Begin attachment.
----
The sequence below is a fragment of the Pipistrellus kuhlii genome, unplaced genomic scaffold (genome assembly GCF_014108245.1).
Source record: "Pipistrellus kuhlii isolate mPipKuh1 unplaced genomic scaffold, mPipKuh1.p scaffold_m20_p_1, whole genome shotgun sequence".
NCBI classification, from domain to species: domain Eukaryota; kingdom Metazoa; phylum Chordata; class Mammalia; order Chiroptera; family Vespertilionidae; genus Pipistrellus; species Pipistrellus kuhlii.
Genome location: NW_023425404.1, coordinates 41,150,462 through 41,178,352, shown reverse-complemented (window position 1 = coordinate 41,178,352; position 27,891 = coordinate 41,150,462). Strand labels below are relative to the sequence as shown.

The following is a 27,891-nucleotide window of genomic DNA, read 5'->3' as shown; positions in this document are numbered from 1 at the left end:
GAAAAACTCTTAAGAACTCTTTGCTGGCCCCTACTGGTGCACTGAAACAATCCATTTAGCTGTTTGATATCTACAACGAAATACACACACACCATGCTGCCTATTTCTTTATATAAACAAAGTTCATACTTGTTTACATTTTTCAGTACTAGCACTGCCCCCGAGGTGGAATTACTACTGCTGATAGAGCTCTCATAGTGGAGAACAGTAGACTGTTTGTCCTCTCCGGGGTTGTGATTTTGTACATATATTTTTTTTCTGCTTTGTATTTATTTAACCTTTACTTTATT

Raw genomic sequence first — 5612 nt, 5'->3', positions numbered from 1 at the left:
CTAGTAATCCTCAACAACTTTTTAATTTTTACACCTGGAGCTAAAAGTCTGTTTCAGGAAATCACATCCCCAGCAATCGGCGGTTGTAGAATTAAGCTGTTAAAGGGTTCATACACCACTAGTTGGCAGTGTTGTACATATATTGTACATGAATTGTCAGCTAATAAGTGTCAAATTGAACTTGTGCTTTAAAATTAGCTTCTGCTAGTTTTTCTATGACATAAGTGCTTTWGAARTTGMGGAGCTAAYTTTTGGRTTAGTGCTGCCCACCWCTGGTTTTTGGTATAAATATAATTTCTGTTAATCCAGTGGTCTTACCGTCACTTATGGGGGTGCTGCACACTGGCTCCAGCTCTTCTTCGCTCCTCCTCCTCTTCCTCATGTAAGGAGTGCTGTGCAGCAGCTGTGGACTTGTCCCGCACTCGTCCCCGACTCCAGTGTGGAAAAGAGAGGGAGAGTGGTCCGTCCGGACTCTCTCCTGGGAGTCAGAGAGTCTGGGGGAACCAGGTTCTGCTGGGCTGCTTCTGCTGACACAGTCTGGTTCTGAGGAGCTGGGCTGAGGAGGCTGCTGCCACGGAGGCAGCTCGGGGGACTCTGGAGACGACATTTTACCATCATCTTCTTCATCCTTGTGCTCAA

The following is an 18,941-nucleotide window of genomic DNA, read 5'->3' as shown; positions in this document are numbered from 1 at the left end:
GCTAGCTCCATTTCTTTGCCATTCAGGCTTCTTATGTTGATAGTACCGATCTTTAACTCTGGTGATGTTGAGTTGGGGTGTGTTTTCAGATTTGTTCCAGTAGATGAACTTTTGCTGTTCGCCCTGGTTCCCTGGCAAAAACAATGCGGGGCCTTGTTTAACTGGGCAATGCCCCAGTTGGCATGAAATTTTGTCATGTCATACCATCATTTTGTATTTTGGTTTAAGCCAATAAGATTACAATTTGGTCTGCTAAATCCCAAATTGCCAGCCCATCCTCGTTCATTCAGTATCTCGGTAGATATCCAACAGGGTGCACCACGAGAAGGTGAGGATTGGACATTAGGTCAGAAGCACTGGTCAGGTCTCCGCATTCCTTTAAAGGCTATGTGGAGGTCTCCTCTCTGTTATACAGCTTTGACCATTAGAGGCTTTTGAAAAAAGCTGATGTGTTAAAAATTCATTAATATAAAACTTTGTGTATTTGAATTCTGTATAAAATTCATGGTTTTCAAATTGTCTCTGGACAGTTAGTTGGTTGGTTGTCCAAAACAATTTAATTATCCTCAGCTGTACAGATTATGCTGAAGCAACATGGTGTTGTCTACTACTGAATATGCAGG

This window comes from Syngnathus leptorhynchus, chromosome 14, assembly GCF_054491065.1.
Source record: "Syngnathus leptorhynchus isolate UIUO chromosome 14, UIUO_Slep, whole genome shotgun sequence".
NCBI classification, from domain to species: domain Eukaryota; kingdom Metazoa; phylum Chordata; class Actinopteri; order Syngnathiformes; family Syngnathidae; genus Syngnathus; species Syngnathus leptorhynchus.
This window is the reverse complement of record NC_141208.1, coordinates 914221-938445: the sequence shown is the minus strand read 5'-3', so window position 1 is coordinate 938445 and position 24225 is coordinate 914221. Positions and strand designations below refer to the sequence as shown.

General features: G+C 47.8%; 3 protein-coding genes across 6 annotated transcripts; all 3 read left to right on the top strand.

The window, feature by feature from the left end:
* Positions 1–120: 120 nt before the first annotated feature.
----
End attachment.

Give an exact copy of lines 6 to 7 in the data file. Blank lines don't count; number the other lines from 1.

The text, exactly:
GAAAAACTCTTAAGAACTCTTTGCTGGCCCCTACTGGTGCACTGAAACAATCCATTTAGCTGTTTGATATCTACAACGAAATACACACACACCATGCTGCCTATTTCTTTATATAAACAAAGTTCATACTTGTTTACATTTTTCAGTACTAGCACTGCCCCCGAGGTGGAATTACTACTGCTGATAGAGCTCTCATAGTGGAGAACAGTAGACTGTTTGTCCTCTCCGGGGTTGTGATTTTGTACATATATTTTTTTTCTGCTTTGTATTTATTTAACCTTTACTTTATT

Raw genomic sequence first — 5612 nt, 5'->3', positions numbered from 1 at the left: